DRMacIver's Notebook

Nice Problems to Have

Nice Problems to Have

I've been thinking about "nice problems to have" as a phenomenon recently. I have a feeling they're widely misunderstood.

My standard response to the concept has often been "Yes but nice problems to have are still problems", but actually I think it goes deeper than that: Nice problems to have are also rarely actually nice to have. The phrase is misleading.

What we generally mean when we say "nice problem to have" is that the preconditions for having this problem are nice to have. i.e. you cannot have this problem unless some other nice thing happens first. This is not at all a reliable predictor of the amount of suffering involved.

Consider, for example, having all your friends and family constantly making demands on you, far beyond your capacity to satisfy, to the point where it would be emotionally exhausting even if you could say yes to everyone but also you have to say no to most of them and they will resent you for it. This is obviously an intensely painful problem, right?

Now suppose it's because you come from poverty and have landed a well paid job. Suddenly it's a "nice problem to have" (you have it because you're being well paid! Being well paid is good!), but that doesn't change how miserable it is.

The thing is, by definition, "nice problems to have" are ones that are not going to be shared by a lot of people (otherwise the preconditions would just be normal behaviour and it wouldn't be a nice problem to have). As a result:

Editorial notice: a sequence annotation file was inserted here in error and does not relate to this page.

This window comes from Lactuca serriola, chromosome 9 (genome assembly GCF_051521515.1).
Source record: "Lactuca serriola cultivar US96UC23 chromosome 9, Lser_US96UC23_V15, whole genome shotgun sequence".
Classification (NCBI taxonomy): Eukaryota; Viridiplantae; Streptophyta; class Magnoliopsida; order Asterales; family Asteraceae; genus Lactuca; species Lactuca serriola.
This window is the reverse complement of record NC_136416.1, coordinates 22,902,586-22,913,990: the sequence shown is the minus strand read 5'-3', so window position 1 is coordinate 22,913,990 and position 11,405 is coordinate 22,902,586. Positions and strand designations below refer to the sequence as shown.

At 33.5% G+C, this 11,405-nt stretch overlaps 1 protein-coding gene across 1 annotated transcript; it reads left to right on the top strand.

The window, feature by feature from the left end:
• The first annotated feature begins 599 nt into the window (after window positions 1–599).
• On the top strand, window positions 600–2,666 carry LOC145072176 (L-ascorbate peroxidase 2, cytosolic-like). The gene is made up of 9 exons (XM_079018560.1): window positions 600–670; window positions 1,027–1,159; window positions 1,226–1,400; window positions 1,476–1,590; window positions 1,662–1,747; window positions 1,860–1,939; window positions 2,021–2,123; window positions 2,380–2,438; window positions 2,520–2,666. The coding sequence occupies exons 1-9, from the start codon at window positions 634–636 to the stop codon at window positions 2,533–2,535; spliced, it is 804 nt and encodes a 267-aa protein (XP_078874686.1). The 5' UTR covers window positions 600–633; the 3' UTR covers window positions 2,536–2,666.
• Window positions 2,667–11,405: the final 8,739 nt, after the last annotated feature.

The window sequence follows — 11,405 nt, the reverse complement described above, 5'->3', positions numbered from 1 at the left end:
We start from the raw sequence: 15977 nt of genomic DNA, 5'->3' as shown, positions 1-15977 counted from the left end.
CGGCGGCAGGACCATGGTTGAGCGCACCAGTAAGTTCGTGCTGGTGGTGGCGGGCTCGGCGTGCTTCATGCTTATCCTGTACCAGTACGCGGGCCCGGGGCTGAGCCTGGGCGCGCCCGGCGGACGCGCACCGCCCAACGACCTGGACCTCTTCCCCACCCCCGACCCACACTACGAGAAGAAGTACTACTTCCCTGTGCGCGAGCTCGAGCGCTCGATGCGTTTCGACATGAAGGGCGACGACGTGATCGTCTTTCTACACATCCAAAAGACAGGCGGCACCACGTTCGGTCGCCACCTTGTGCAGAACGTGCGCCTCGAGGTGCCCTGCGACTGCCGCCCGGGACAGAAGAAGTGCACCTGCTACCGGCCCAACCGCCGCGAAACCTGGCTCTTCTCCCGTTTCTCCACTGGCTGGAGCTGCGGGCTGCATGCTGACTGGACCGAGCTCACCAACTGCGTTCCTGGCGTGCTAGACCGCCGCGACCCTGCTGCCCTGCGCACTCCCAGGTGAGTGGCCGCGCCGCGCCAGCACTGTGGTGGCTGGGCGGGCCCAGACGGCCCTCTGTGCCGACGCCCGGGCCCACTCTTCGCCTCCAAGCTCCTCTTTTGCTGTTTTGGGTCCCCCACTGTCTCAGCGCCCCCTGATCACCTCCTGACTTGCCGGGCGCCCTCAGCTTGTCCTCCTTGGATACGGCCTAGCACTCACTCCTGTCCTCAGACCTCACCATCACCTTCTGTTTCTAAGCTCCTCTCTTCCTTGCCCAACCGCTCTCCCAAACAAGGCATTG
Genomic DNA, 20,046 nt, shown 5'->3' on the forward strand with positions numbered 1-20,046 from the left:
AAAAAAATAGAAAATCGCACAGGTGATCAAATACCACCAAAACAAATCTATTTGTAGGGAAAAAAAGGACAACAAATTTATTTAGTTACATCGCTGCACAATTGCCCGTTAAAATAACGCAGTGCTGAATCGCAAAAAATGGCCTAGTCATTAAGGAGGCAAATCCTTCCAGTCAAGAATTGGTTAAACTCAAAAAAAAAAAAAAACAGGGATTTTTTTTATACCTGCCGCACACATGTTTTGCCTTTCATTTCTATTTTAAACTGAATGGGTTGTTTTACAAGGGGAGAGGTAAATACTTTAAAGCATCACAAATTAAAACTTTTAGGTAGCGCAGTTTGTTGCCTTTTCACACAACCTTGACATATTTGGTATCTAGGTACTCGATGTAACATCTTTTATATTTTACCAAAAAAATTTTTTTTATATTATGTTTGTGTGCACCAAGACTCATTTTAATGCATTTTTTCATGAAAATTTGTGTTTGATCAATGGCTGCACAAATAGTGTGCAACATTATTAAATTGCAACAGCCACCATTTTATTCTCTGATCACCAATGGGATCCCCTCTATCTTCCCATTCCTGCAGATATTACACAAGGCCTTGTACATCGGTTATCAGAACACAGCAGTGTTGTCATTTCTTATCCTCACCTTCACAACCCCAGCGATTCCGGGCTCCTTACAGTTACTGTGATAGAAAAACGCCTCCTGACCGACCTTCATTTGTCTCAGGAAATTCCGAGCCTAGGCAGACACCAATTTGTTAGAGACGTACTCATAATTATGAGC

1. Most people probably won't be able to relate to it, because their lived experiences will be so different.
  2. People will be envious of you for the nice thing.

Thus the defining characteristic about nice problems to have is not that they are nice, but that you will be afforded no sympathy for having them. Nice problems to have are the opposite of nice: They isolate you from the ability to complain about them, which removes a major bonding activity with people who have not been successful in the same way as you, and also causes you to feel worse about the problems with those who do not share your burden.

There is a phenomenon of people succeeding and leaving their former friends behind, and there are many very bad reasons why people do this, but I suspect the nice problems to have issue is one of them: None of their former friends are able to be remotely sympathetic to things that are very real sources of their suffering (and indeed that unrelatability of it is probably part of their suffering).

This is in many ways a variant of the abstraction stack problem - you need people around you who just get the things you want to talk about - and the solution is probably the same: Regardless of who else you hang out with (and you should hang out with a variety of people) you do need some people you can talk to who understand your problems, even if they're supposedly nice problems to have.